From Chicken Soup for the Teenage Soul on Love & Friendship

One Final Lesson

One rainy day I was at home playing on my computer when the phone rang. It showed up on my caller ID as one of my really good friends from across the state. I anxiously grabbed for the receiver and answered. But instead of the lively reply that I had come to expect from my friend, I heard nothing but sobbing. She was crying so hard she couldn’t even talk. Finally, she got it all out. Two of her best friends had just died. Slowly over the next hour and a half I got the story piece by piece.

After I hung up I couldn’t clear my mind of what I had just heard. It was a scenario I had heard too many times in my life. So I pulled the facts together and wrote a story of what happened. The following is what I came up with.

The last day of school is today. It couldn’t be more perfect since today is also your seventeenth birthday. All that you and two of your buddies have planned is a night out on the lake.

For a couple of hours you and your friends sit in a little aluminum boat in the middle of the lake under the colorful skies painted by a setting sun. As you guys empty can after can from a case of beer, you talk about the usual: girls and your plans for the summer, and what it’s going to be like when school begins and all three of you are finally seniors.

You don’t notice the wind beginning to pick up, churning the calm, smooth lake into something dangerous. By the time you realize it’s time to come in, the waves have already begun to thrash your little boat. Your friend gets the engine going and handles the steering while you work the throttle. As soon as he gets the engine started you open the throttle maybe just a little more than you should. With a jolt, the little boat is sent speeding across the waves. Halfway to the landing you helplessly watch in horror as you notice a huge wave coming at you from the side. Your friend turns the boat into the wind and toward the wave as you throttle down the engine for all you’re worth, but not soon enough. The wave hits the boat at an angle, sending her off the crest and smashing down into its trough. All three of you are knocked against the side as the force of the wave capsizes the boat and sends you all into the lake.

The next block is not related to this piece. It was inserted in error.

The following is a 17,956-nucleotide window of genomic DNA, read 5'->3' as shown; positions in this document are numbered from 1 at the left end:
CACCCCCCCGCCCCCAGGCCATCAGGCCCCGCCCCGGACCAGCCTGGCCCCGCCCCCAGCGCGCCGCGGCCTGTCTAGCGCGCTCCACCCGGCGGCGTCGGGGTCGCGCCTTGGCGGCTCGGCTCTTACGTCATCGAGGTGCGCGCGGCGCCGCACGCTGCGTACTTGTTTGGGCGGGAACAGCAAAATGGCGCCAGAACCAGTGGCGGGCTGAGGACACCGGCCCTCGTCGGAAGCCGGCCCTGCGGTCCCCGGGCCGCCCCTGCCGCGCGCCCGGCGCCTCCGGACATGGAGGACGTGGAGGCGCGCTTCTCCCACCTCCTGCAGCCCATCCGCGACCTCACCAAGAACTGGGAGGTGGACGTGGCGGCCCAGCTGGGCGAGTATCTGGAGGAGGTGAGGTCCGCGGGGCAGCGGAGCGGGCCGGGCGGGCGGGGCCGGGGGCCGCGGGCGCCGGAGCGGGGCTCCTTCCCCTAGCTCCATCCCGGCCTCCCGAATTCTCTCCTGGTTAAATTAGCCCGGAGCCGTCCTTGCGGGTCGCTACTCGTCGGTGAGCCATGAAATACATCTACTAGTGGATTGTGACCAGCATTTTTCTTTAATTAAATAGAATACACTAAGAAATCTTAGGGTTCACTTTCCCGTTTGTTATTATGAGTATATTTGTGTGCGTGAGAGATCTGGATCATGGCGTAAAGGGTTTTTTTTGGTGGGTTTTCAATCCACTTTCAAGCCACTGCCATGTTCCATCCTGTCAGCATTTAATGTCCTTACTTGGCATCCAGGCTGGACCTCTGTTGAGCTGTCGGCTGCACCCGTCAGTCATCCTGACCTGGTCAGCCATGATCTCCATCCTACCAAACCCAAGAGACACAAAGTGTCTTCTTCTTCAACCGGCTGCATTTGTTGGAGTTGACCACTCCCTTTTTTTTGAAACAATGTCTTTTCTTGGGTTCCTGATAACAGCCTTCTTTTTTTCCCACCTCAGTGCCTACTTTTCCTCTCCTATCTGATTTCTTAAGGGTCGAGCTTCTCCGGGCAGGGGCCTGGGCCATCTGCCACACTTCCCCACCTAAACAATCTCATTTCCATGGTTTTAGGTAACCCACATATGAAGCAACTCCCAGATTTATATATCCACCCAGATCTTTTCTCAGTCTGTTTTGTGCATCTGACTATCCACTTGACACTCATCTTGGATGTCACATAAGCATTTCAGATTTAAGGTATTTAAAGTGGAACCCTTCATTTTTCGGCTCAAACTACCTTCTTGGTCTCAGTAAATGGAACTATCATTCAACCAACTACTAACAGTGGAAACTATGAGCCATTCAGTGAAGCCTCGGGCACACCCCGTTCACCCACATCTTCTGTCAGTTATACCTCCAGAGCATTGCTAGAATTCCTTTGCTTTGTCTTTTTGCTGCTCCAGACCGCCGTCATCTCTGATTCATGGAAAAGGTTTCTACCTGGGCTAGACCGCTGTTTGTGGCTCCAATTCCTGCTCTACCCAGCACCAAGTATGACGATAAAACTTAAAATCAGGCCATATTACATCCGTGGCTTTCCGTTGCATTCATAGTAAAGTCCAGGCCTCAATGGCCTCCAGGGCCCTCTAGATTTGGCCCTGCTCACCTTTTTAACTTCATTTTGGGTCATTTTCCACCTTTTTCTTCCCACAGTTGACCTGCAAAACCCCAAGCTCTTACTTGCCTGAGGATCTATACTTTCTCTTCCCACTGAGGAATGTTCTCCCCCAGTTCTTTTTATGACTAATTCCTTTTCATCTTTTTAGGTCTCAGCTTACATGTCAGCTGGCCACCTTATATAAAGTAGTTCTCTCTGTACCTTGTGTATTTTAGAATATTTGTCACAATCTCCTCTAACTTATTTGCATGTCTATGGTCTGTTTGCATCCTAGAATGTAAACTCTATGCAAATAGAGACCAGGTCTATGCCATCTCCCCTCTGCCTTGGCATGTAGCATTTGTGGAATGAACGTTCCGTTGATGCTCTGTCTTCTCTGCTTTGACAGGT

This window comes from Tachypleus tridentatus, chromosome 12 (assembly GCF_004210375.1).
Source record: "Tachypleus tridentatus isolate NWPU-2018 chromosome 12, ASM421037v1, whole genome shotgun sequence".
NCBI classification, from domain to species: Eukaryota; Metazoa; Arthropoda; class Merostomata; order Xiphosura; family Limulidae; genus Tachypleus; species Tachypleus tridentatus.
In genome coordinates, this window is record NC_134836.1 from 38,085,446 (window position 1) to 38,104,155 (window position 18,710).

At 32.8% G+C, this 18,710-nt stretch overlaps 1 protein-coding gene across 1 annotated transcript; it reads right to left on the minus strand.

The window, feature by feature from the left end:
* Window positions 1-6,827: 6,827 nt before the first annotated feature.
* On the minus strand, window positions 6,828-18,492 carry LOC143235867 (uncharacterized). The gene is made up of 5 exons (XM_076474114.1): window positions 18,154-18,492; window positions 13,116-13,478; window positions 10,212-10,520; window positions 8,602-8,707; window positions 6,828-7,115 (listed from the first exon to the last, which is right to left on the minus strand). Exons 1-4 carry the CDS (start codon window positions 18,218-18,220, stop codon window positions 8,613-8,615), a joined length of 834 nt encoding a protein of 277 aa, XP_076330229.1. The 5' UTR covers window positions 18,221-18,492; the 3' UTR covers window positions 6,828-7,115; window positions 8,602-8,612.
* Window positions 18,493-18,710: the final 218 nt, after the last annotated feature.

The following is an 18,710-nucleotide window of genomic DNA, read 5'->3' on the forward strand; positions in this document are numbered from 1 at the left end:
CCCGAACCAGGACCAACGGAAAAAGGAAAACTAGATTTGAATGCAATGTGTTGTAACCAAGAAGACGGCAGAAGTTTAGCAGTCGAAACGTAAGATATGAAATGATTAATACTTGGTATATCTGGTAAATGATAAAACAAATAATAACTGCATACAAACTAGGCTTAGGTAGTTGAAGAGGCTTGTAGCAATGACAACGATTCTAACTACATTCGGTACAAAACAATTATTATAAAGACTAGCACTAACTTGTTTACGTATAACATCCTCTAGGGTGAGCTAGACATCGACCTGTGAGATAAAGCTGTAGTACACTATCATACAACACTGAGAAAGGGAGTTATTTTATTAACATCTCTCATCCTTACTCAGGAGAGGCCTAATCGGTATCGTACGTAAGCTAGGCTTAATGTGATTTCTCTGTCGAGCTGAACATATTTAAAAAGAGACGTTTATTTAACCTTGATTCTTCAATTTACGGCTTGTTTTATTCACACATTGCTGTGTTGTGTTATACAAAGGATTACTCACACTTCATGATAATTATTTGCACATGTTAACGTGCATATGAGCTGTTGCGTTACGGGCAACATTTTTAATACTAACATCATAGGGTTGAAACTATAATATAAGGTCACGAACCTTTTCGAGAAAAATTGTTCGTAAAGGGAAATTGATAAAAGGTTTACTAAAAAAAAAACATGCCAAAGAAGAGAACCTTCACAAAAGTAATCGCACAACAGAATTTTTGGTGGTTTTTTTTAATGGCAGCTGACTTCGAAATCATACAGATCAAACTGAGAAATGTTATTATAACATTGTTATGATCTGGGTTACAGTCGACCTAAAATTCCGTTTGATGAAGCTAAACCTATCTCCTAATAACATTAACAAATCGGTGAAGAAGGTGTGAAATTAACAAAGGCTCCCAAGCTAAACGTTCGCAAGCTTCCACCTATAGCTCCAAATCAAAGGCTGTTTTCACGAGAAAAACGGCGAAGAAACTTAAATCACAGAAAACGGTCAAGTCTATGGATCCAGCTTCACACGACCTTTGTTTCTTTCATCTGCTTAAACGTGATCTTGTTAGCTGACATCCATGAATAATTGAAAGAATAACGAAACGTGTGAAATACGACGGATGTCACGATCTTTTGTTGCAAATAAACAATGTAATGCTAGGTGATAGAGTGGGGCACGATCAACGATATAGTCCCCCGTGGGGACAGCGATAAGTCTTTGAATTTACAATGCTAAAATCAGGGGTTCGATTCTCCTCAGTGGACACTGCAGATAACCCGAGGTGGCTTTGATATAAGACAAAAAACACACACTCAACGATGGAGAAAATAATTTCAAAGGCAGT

You kick for the surface, but your legs feel heavy and sluggish. It feels as if something is pulling you down into the depths. Your boots, now weighted by the water, are pulling you deeper and deeper into the darkness. As much as you try, the light of the surface becomes more and more distant. As your last few seconds of consciousness pass, you desperately try to pull your boots off. You tear at the laces, but they won’t come undone. You panic, thrashing wildly, doing anything just for a breath of precious air. Before blackness consumes you, images of your friends and family swim through your mind. No, you think to yourself. This isn’t happening to me. I’m only a teenager. I can’t die!